Twitch, the top streaming platform, has reversed its decision to relax its policy on sexual content following a surge of AI-generated nudity and a wave of backlash from its community.
Twitch announced changes to its Sexual Content Policy last Wednesday, aiming to make the rules clearer and more enforceable. The update was particularly focused on fictionalized nudity, responding to long-standing feedback from artists who felt restricted by the previous policies. Twitch’s intention was to give artists more freedom in their work. However, this led to an influx of digitally created nude images.
Digital depictions of nudity present a unique challenge–AI can be used to create realistic images, and it can be hard to distinguish between digital art and photography.
Sexual Content Policy Update
Last week, Twitch, an Amazon subsidiary, had updated its sexual content policy to allow certain previously prohibited materials, including:
- prominently displayed breasts, buttocks, or pelvic regions,
- fictional (drawn, animated, or sculpted) nudity involving female-presenting breasts, and genitals or buttocks of any gender,
- body writing on female-presenting breasts and buttocks, regardless of gender,
- erotic dances, including striptease or disrobing gestures.
The change required adding labels to certain streams, so viewers have to give consent before watching.
Backlash Forces Twitch’s Hand
Even some of the most popular Twitch streamers complained about the changes, (correctly) expecting that the policy would lead to a wave of sexual content.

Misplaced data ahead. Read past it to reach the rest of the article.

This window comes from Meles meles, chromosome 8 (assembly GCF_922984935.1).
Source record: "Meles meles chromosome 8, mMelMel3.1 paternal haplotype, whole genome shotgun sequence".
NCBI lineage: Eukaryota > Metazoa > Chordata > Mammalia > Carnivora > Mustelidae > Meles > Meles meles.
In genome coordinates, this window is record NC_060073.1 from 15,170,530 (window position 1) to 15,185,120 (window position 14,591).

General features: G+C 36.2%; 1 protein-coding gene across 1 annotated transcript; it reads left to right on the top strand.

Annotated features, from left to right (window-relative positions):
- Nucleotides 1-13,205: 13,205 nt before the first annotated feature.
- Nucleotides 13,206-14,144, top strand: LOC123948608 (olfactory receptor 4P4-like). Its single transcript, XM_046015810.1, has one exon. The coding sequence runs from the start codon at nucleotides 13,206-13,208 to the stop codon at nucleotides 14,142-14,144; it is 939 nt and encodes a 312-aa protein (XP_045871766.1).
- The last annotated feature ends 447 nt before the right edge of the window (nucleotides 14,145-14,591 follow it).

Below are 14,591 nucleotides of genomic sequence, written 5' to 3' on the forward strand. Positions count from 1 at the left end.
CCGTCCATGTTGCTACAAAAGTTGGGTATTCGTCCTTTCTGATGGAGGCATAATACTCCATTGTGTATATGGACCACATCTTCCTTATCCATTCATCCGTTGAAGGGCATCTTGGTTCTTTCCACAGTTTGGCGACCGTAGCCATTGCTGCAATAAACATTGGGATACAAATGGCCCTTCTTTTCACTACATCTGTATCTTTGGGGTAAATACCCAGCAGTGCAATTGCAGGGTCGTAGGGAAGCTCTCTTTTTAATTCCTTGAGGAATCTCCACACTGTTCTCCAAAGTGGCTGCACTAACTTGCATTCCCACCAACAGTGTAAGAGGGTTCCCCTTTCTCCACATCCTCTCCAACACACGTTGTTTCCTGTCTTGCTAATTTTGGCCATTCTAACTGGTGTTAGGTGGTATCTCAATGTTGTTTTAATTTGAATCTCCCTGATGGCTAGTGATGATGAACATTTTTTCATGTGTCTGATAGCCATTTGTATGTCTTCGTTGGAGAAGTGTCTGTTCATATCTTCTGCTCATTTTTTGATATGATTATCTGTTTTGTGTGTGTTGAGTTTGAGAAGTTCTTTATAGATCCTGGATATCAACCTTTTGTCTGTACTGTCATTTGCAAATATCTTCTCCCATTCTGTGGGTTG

Charlie White, better known as Critikal or Penguinz0, one of the largest Twitch streamers, blasted the change for its shortsightedness and how sudden it was in a recent YouTube video.
Much of the Twitch community agreed with White and his peers and led a huge wave of criticism on Twitter and other social media sites to push Twitch to back out.
Ultimately, this led to Twitch retracting the artistic nudity changes.
Moving forward, depictions of real or fictional nudity won’t be allowed on Twitch, regardless of the medium. This restriction does not apply to Mature-rated games.
Twitch acknowledges that it didn’t foresee the consequences of their initial policy update and emphasizes their commitment to adjusting policies to better serve the community. It apologized for any confusion caused by these changes.
The platform is well known for coming out with sudden, odd rule-changes and then rolling them back as soon as the community lashes out and criticizes the move.
Twitch recently tried to roll out massive changes to endorsement and advertising rules that would drastically reduce the income of top streamers before rolling them back days later.
The Bigger Picture
Twitch’s decision reflects a broader general issue with advanced AI technologies, like deepfakes. The technology, which uses AI to swap faces in videos, has been misused to create pornographic content without consent, affecting 98% of all deepfake videos.
Furthermore, the tools to make deepfakes have become easier to use, so now more people can make these videos without needing a lot of technical knowledge. The survey by Home Heroes reveals that there are approximately 42 easy-to-use tools for making deepfakes, with these tools being searched for online about 10 million times every month.
This issue has grown so concerning that countries like the U.S. and India are introducing new laws to penalize people who make and share these videos. The U.S. introduced the AI Labeling Act of 2023, requiring clear labels on AI-made content. India is taking steps to punish both the creators and the platforms that share deepfakes.
Twitch’s move to take back its policy on artistic nudity is in line with these global concerns about digital content and getting permission. The platform is dealing with how hard it is to tell the difference between true artistic work and content that could be harmful or made without consent, a challenge made tougher by AI.